When it comes to managing your finances , it is important to know that there is no right way to manage your money.
I read lots of other blogs that talk about how they have tackled debt or gone about their investing journey.
And whilst there are some consistent themes among the stories, it becomes pretty clear that there is not just one way to manage your money.
The ways friends, family, work colleagues or even fellow bloggers handle their money will not necessarily work for you.
If you believe that there is a right way of paying off debt, managing your cash flow and saving for your retirement, an argument could be formed that if you are not doing things “the right way”, then what you are doing must be wrong.
I don’t prescribe to this way of thinking.
Of course there are different ways that can help you to reach your goal sooner or to get better returns on your investments, but that does not mean they are right for you.
That’s what is so great about personal finance – it is exactly that personal.
You have the ability to decide what resonates with you and what doesn’t for your particular circumstances.
We all have different goals and dreams, so what is right for me may not be right for you.
I have recently joined a newly formed Facebook group that a friend has set up off the back of a particularly high profile group being shut down for good. I am loving the diversity of opinions in the group so far. I highly recommend you join the Invest in your Future Australia group.
Let’s take a look at some common money situations and how they are a number of different ways you can tackle them.
Paying off debt
In Dave Ramsey’s books there are two ways you can tackle your debt. The snowball method which is where you throw all the money you can at the smallest debt regardless of the interest rate. This is also called the Domino method for those that follow the Barefoot investor.
Or there is the debt avalanche method, which is where you put all your money towards the debt with the highest interest in order to save you the most interest overall.
Both methods have their merits, so you need to decide which one works best for you. Well meaning people might come along and tell you that’s not the way the guide tells you to do it. Or that’s not the way that I do it.
But the reality is, if you make a choice either way you cannot go too far wrong. You have already made the decision to tackle debt head on, and that you should be proud of.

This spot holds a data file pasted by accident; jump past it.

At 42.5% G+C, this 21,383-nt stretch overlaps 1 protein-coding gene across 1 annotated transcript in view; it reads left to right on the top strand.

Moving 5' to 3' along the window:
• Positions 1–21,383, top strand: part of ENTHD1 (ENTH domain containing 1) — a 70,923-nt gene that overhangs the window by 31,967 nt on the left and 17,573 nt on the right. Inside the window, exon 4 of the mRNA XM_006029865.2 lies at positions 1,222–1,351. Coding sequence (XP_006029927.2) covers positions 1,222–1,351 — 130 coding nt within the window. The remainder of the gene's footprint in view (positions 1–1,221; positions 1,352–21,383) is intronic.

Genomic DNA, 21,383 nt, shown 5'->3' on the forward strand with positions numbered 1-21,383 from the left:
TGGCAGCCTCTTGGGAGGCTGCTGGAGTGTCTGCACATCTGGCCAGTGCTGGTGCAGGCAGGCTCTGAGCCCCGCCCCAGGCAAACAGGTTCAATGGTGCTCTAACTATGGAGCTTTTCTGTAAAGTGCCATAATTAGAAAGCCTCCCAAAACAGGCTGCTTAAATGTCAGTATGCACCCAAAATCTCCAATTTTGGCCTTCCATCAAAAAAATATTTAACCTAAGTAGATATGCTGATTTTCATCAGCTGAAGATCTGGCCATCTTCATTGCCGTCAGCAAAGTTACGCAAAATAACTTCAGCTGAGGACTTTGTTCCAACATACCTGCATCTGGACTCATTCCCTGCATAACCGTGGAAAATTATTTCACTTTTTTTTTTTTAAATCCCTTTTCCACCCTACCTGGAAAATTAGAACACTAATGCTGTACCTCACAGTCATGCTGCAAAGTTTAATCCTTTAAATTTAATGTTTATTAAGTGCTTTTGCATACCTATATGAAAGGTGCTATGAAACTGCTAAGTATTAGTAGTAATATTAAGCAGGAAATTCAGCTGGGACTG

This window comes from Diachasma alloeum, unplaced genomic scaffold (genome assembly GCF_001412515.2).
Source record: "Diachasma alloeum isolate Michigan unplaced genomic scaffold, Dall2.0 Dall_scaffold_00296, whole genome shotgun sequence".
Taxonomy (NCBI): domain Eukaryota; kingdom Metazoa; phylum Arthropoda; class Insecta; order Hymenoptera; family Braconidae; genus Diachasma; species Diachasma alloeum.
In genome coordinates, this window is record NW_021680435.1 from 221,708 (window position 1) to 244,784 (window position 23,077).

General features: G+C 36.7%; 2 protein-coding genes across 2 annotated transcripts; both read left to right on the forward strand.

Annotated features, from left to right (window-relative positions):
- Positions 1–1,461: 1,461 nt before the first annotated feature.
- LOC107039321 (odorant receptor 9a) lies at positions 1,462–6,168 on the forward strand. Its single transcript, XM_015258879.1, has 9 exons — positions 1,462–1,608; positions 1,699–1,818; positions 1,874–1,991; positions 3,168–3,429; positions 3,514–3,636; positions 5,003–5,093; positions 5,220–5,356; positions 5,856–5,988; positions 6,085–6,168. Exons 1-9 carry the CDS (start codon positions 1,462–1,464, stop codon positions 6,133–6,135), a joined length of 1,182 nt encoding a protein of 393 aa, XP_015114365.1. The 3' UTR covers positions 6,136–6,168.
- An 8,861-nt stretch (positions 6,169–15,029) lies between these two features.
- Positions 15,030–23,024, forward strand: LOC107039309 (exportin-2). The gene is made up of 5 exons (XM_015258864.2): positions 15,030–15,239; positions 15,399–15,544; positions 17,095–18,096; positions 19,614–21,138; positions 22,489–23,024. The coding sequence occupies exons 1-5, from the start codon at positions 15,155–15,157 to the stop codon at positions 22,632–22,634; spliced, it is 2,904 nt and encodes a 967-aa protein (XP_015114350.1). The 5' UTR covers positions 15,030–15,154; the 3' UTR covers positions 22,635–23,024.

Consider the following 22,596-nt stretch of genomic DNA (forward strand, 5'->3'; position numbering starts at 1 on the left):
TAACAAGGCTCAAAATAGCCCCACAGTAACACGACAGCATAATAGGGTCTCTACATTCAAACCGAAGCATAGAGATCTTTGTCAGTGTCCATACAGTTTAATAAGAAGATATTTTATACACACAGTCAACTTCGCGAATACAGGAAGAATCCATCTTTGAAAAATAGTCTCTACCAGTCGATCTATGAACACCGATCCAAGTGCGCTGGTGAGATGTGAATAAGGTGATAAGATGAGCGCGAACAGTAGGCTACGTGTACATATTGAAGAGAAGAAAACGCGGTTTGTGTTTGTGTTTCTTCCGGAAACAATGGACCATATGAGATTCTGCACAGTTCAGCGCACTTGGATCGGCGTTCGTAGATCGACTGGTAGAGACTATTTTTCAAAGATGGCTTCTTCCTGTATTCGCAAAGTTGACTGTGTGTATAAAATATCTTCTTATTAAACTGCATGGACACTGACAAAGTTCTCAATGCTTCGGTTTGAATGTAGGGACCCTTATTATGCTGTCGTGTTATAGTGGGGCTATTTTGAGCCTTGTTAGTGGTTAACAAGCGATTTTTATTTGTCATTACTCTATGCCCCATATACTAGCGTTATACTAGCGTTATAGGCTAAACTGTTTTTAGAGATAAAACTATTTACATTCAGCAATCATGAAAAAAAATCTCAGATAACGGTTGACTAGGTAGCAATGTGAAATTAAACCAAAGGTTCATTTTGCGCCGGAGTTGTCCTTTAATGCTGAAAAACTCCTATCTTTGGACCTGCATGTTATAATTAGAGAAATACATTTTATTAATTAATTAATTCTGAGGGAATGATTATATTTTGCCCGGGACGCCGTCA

For me personally, if I have an interest free loan where the interest only period is not up, I am never going to pay this debt off first even if it is the lowest amount.
I will of course make sure I pay off the debt in free before the interest free period is up, but I will tackle the higher interest loan first.
Your budgeting style
If you do a search for how to do a budget, millions of responses can be found. All offering different methods of how to budget your finances.
Or there are others who prefer the pen and paper method of writing it all done in a notebook.
Some prefer to stick with a simple monthly budget. Or you might be someone that likes to have a detailed picture of all of your income and outgoings and use a spend tracker to categorise what your money is spent on.
There are even some people that work really well with an anti-budget, where they straight away save an amount from their salary for savings and bills. Then don’t worry too much about how the rest of their money is spent.
If you have any kind of budget at all then you are already on the right path. You are paying attention to your finances which puts you ahead of a lot of other people.
For me personally, I have been a few different budget styles over the years. I started out with a really detailed spend tracker, to the point where I knew where every single cent went.
I have since moved to using an App as well as keeping track on a spreadsheet of my cash flow throughout the month.
Property, shares, index funds, managed funds, cryptocurrencies like Bitcoin, and Superannuation. The list is endless when it comes to investing for your future.
As regular readers of the blog will know, property investing has been the way that hubby and I have built our wealth. For whatever reasons investing in shares made me nervous as I didn’t want to make the wrong choice of what company to invest in.
As I learn more and more about index funds, they are appealing to me a lot more in terms of cash flow over the properties we currently hold.
Most of the early retired money bloggers have gone down the index fund path for investing, which helped them to reach financial independence at a fairly rapid rate. However most of them also saved around 60%-70% of their income in order to be able to do that.
Unfortunately for me, that just isn’t practical for us as a family living in Sydney with a large mortgage and two children in child care a few days a week. Child care alone is 25% of our family’s income each month.
What I have come to realise is just because someone else has decided to take a different approach it does not automatically mean their way is right or wrong.
The books and advice you read are often pitched as guides. And that is exactly what they should be seen as. A guide on a way to manage your finances, but not a set in stone plan.
Like I mentioned in my Barefoot Investor review, some of the steps work for me and others don’t. When I read other people’s ideas, I use them as inspiration and simply choose to take on board what I think will resonate best for my personal circumstances.
I try not to judge when other people do things differently from me, and instead see it as a learning experience.
For me, if you are involved in managing your money and don’t have your head in the sand, then to me you are on the right track for managing your money.